American Perceptions of Scientists' Public Communication Goals

Sunday, February 14, 2016
John Kotcher, Center for Climate Change Communication, George Mason University, Fairfax, VA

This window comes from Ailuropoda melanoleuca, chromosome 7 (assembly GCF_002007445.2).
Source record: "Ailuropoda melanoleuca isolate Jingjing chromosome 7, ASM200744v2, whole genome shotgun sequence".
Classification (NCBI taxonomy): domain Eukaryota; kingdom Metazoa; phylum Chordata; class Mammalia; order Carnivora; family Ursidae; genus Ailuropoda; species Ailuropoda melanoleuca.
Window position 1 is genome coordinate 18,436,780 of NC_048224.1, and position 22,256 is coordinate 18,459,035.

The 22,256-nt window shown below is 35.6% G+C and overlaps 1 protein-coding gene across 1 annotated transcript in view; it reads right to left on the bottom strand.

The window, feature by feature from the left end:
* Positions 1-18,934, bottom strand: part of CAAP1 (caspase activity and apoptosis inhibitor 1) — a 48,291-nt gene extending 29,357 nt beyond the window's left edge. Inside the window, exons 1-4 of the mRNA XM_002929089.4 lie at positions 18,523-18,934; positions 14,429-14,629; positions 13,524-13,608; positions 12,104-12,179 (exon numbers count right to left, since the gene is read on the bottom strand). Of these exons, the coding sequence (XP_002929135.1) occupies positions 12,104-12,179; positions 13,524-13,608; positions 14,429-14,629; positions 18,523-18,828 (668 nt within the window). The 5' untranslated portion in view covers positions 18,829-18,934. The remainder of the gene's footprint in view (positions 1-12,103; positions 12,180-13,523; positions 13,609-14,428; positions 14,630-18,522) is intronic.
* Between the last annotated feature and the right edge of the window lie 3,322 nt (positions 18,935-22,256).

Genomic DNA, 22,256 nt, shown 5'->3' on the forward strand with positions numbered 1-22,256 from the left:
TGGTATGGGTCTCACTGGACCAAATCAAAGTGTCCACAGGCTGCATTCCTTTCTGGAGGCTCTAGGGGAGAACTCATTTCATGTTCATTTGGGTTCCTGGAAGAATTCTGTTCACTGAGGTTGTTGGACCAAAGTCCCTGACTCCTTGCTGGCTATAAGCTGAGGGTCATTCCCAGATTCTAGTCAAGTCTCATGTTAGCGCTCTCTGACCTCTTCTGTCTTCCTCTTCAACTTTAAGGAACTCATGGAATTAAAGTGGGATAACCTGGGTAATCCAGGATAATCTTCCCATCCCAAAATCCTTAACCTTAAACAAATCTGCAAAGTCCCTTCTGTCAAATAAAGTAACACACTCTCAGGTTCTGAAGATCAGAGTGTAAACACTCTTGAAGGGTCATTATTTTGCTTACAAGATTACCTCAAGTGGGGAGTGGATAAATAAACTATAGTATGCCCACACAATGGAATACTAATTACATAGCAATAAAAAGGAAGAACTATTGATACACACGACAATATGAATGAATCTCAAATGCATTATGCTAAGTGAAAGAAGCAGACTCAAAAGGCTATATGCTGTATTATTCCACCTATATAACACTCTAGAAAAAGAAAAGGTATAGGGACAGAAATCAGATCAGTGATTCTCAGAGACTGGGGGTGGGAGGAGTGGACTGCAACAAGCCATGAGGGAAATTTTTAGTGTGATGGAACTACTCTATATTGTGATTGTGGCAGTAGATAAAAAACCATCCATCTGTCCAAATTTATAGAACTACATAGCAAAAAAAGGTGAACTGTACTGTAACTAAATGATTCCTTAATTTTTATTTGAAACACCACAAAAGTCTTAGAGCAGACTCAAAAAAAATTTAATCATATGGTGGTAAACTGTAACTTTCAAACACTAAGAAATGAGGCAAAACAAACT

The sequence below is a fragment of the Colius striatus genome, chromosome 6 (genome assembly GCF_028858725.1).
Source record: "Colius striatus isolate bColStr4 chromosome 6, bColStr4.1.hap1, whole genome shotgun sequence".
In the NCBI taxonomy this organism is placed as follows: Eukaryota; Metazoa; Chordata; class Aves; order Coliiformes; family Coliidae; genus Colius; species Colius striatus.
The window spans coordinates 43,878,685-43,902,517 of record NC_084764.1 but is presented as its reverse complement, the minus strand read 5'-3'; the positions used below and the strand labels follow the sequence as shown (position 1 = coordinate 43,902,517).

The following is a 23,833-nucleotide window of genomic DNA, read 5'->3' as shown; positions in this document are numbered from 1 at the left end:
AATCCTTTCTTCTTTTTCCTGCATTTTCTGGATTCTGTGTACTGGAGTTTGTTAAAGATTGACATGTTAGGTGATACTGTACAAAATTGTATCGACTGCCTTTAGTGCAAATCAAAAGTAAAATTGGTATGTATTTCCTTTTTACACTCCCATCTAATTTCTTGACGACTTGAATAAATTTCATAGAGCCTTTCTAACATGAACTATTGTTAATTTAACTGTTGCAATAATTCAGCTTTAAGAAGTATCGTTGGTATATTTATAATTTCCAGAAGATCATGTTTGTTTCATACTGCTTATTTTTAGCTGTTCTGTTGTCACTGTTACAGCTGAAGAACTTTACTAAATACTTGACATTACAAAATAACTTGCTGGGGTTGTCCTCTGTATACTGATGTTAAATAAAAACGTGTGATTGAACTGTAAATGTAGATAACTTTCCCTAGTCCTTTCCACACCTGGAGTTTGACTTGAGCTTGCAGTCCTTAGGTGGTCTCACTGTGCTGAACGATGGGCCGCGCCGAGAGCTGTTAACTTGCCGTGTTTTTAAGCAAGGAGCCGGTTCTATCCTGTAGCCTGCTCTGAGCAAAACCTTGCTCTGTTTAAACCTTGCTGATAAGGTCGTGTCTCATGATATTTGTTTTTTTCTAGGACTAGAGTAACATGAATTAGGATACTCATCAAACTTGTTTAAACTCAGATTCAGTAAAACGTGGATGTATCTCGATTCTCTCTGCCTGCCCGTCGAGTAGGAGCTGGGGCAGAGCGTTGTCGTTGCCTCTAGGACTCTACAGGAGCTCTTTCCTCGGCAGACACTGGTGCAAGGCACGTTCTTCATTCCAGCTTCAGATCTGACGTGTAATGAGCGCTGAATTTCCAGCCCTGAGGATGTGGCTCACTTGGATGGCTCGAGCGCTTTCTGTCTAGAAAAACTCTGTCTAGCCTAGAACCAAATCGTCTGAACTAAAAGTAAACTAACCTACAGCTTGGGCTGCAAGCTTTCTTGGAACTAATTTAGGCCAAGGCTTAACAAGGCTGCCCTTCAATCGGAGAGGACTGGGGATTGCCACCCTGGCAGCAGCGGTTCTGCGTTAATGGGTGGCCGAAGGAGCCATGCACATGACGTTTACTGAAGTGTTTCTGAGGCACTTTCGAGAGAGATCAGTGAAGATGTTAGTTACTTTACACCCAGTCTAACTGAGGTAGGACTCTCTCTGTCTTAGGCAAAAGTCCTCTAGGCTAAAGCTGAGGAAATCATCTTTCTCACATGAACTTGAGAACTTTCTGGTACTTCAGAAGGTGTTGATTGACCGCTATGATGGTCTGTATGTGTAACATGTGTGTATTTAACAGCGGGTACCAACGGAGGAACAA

Despite recent efforts within the scientific community to train and mobilize more scientists for public engagement, relatively little is known about public beliefs about the reasons scientists engage in public communication. Research on social attribution has found that audiences make spontaneous inferences about the intentions of communicators and that these inferences are likely to play a role in the formation of judgments about the communicator’s credibility. In this study, we present data from a nationally representative survey of Americans (n=1000) that asked participants to list up to five reasons that scientists engage in public communication using an open-ended question format. We conducted a quantitative content analysis of these responses to characterize the breadth of different types of communication goals that Americans spontaneously attribute to scientists (e.g. to educate/inform, to get more funding, to advance an agenda) as well as the prevalence of each perceived goal within the population. For each reason listed by a respondent, we also asked them to indicate whether they think it is a “good thing” or “bad thing” (on a 7-point scale) that scientists choose to communicate with the public for that reason in order to examine individual differences in attitudes towards each type of communication goal. Finally, we present subgroup analysis to examine whether and how political liberals, moderates, and conservatives differ in terms of which communication goals are most frequently attributed to scientists and how they evaluate each goal. Our findings represent one of the most systematic attempts to identify and characterize the content of Americans’ stereotypes about the communication goals of scientists. These beliefs are important because individuals likely rely upon these stereotypical schemas to form expectations about how scientists should and/or are likely to behave in their public engagement efforts.  These expectations, in turn, have implications for how individuals are likely to attend to and process information from scientists and scientific organizations. Our results also raise the question of how Americans develop their beliefs about the communication goals of scientists. Future research should examine the relative influence of demographic factors, educational background, and media use on these perceptions.